Hong Kong’s Consumer Council has found that the tuna being sold in the region contains excessive amounts of the heavy metal mercury. Of the 50 sashimi samples tested, 49 confirmed the presence of the toxic compound. Of the 19 tuna samples, 10 contained amounts of mercury far beyond the expected levels. One tuna and sashimi sample contained worm eggs and parasites. The sashimi samples were sourced from local supermarkets and restaurants.
Mercury in tuna
Consuming food contaminated by mercury is dangerous for human beings. It can damage the nervous system, especially if the brain is still developing. As such, pregnant women who eat food with excessive levels of mercury can end up causing harm to their unborn children. Young children and the elderly are also extremely sensitive to the toxic effects of mercury.
According to food regulations in Hong Kong, solid food can only contain mercury up to 0.5 parts per million. But the 10 tuna sashimi samples had mercury up to 196 percent higher than these levels. In comparison, when salmon sashimi was tested, just one sample was contaminated beyond the standard. The worm eggs and parasites discovered in the samples were not moving. The roundworm parasite, which is typically found in raw fish, can lead to vomiting and nausea within 12 hours of consumption. The worm can also cause an allergic reaction in some people that might lead to death.
“As it is impossible for the naked eye to identify whether parasites are present in fish, and excessive heavy metals could only be detected via laboratory tests… The Council urges traders to strictly comply with the statutory requirements to ensure food safety, while also calls for the respective authorities to step up their efforts in enforcement and inspection to better protect public health,” the council said in a statement (Hong Kong Free Press).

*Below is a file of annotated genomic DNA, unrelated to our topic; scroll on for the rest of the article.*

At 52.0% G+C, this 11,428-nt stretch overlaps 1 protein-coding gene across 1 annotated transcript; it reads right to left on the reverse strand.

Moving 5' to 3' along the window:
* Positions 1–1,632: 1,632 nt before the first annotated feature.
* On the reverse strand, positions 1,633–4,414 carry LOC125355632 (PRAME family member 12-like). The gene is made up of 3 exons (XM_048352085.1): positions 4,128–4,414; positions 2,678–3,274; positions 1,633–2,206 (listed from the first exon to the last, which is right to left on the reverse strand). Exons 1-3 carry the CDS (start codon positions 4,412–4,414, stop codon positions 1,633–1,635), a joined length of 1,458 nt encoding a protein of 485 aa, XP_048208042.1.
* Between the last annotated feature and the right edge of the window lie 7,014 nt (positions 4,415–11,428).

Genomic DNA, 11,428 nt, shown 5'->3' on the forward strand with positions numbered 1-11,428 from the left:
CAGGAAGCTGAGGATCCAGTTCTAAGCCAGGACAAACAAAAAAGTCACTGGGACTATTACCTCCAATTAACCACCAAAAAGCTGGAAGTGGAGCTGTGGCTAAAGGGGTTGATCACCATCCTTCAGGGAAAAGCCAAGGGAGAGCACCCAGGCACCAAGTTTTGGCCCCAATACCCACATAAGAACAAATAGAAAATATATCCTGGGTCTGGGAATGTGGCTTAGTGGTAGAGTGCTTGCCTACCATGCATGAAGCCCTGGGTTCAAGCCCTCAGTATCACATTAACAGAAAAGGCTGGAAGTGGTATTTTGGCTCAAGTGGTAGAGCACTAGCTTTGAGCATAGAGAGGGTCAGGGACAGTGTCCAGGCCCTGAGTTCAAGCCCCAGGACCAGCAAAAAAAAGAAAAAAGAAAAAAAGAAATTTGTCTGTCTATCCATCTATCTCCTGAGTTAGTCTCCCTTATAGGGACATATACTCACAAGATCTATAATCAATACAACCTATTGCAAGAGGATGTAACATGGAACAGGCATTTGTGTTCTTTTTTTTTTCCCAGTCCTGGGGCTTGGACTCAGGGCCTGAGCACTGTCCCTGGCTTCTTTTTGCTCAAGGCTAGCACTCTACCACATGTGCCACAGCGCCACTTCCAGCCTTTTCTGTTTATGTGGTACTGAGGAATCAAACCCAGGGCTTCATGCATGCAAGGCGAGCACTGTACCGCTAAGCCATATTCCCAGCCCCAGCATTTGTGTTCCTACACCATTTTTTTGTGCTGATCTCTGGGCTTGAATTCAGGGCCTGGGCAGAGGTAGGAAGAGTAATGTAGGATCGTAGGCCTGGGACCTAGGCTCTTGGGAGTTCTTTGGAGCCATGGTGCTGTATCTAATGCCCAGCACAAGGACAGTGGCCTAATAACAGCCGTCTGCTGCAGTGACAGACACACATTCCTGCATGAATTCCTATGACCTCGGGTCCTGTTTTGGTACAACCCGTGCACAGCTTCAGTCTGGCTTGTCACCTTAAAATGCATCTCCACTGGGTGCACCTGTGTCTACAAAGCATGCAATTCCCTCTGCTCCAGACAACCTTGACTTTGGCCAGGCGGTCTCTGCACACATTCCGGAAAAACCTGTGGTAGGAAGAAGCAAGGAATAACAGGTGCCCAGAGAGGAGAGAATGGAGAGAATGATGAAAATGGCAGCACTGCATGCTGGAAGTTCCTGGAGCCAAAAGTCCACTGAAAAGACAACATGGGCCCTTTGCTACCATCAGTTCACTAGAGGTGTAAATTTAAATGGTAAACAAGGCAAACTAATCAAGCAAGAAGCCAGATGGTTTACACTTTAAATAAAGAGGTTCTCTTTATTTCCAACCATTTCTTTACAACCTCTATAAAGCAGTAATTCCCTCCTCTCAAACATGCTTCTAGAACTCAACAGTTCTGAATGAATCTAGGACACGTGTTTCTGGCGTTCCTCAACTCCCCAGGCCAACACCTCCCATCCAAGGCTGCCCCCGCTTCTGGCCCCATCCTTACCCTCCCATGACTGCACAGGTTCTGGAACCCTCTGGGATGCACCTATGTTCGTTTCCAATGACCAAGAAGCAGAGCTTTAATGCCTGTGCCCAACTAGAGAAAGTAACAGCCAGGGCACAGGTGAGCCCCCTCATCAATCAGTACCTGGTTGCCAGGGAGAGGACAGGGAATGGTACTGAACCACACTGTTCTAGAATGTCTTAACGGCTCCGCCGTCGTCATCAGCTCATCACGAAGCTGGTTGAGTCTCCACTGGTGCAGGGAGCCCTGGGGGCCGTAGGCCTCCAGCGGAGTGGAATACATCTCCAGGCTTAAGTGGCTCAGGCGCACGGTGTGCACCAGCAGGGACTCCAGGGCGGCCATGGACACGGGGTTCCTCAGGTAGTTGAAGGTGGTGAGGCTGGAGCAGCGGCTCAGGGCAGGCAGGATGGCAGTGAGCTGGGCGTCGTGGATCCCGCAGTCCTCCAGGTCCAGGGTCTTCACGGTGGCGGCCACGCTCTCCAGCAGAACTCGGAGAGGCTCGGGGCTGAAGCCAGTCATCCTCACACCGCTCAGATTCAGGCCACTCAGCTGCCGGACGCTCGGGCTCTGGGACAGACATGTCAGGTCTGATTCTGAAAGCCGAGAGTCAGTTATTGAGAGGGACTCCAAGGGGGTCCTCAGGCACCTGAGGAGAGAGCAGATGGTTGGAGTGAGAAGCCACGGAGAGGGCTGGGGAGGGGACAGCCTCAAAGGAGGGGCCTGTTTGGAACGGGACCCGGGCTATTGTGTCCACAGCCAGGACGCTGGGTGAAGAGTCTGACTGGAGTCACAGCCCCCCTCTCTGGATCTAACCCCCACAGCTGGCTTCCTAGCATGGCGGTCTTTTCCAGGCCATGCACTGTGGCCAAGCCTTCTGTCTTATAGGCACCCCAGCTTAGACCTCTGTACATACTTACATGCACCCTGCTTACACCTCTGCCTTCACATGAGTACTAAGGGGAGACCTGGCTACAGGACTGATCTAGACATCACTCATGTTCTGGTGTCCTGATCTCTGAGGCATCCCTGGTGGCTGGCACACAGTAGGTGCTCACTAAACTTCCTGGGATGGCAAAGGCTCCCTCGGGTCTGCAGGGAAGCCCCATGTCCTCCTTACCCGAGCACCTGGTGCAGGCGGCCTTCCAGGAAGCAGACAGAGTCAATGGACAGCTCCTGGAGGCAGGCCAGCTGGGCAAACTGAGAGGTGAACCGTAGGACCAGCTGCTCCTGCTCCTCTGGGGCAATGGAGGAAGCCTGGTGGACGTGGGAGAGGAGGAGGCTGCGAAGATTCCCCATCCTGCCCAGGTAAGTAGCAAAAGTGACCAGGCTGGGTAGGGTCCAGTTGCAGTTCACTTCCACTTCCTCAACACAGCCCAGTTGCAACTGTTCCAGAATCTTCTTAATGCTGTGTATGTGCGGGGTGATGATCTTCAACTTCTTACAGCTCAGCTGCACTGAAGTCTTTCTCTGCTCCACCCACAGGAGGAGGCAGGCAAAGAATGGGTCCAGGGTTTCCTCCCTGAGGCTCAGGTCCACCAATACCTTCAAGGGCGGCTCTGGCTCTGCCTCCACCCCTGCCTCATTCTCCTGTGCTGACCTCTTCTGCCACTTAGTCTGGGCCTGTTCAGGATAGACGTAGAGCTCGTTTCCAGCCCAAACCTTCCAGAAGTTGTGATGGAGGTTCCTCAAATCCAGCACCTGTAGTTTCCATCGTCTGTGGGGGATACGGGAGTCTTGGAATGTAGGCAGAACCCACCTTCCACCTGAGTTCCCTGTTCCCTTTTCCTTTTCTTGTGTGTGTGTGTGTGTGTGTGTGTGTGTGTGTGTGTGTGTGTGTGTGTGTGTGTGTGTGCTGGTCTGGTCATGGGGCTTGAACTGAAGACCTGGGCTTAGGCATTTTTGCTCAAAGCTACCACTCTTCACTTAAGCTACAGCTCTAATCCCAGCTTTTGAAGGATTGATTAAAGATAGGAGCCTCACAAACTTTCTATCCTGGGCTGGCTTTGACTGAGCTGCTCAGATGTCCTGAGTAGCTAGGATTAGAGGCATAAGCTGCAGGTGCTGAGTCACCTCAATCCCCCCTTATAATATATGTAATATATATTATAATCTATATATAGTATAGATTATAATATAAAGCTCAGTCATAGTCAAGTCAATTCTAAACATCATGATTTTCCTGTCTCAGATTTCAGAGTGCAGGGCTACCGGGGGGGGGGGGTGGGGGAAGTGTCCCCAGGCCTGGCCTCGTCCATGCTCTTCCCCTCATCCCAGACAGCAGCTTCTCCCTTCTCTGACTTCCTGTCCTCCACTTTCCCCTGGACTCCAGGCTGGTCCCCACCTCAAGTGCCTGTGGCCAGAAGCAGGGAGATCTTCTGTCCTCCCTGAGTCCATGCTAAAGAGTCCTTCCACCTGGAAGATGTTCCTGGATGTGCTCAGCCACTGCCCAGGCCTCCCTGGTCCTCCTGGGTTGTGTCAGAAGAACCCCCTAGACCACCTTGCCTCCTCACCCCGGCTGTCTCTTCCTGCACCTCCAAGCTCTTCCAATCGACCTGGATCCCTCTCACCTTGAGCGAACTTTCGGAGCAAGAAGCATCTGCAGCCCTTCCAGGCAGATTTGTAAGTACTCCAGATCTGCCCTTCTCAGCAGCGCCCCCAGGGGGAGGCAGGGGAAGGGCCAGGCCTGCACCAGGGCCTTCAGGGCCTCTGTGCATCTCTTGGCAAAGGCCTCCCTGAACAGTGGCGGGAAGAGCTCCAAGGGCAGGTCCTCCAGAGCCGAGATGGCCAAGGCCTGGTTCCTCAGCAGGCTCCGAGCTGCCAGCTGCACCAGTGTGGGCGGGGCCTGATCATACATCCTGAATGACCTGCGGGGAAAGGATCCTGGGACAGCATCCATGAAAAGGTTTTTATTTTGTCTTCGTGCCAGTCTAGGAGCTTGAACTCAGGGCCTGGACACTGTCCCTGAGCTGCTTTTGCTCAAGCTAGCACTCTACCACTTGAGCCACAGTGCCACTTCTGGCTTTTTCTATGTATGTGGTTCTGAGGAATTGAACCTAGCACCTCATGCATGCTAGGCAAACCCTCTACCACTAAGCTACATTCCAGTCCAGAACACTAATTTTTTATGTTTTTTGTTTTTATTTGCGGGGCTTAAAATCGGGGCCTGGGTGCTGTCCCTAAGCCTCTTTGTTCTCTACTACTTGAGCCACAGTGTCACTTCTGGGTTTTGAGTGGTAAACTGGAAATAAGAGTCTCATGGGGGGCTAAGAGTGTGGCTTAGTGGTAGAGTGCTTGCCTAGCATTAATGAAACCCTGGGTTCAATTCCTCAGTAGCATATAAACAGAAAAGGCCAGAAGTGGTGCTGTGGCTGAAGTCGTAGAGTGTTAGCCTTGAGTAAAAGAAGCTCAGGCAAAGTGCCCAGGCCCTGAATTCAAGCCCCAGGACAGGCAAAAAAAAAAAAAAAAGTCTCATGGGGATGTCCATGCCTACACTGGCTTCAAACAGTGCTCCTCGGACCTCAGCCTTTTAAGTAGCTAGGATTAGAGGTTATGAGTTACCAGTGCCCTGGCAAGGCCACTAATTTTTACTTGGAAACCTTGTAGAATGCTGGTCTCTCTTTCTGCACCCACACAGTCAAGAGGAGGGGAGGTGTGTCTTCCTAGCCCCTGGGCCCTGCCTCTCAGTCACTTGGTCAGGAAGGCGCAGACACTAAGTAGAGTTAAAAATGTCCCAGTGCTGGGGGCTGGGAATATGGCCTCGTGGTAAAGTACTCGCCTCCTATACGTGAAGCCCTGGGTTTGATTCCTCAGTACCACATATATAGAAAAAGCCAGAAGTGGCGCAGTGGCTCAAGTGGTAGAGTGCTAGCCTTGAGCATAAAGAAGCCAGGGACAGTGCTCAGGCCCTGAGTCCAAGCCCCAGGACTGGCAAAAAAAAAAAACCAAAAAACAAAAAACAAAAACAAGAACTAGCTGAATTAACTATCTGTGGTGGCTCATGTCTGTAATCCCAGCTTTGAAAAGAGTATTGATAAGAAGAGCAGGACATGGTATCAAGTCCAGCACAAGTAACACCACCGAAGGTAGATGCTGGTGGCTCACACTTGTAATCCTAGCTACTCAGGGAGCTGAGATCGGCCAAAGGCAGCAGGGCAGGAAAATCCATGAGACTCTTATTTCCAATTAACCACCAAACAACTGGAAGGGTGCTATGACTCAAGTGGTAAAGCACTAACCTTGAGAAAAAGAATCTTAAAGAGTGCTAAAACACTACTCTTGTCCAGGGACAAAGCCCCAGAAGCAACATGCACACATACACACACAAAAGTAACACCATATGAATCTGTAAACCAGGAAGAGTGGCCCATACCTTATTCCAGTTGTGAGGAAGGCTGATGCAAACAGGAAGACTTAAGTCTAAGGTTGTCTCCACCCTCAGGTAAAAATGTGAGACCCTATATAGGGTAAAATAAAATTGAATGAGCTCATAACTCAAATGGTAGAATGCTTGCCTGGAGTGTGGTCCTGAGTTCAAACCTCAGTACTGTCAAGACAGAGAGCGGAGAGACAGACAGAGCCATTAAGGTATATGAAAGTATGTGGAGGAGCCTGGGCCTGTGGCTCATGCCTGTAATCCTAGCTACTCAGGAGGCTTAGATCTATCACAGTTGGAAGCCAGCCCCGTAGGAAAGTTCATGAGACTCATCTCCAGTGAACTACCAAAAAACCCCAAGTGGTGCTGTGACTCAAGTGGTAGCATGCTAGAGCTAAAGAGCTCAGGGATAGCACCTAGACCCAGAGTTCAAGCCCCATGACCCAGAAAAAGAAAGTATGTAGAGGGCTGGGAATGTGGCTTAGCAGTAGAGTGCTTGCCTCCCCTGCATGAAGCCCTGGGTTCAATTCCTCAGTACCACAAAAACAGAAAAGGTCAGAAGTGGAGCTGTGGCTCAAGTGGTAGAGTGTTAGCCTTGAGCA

Hong Kong’s Centre for Food Safety (CFS) recommends that people eat a wide variety of fish in moderation since seafood is an essential source of nutrients, like omega-3 fatty acids. However, it has been advised to follow a balanced diet and avoid eating just a small range of foods so as to avoid the chance of contamination. Pregnant women and young children would do well to avoid fish that can contain high quantities of mercury — like tuna, swordfish, alfonsino, marlin, and shark.
Food contamination in Hong Kong
This is not the first time food in Hong Kong has been found to be highly contaminated. Despite being a world-class city, food safety is still a concern. Last year, a brand of skimmed milk was discovered to have Bacillus cereus bacteria almost 38 times the limit, effectively making the product unacceptable. In January this year, authorities checked 58 types of cookies and pastries being sold in the city. Almost 90 percent of the samples had genotoxic carcinogens that are known to cause cancer.
Despite these scandals, reports of food contamination and hospitalization in the city actually declined last year. According to the CFS, 158 foodborne outbreaks affecting 641 people were reported in 2018, less than the number of cases from 2017. “Bacterial foodborne agents remained the leading causes (82 percent) of all outbreaks, with Salmonella, Vibrio parahaemolyticus, and Bacillus cereus being the top three. Viral causes accounted for around 12.7 percent of the outbreaks and all were related to norovirus. Inadequate cooking, contamination by raw food, and improper holding temperature were the most frequently identified contributing factors,” according to Food Safety News.
The CFS advised traders to only choose pasteurized eggs and egg products for preparing dishes that do not require much heat for preparation. Raw seafood was found to have been behind three outbreaks. The food outlets from where the samples were collected were immediately shut down and asked to disinfect the premises.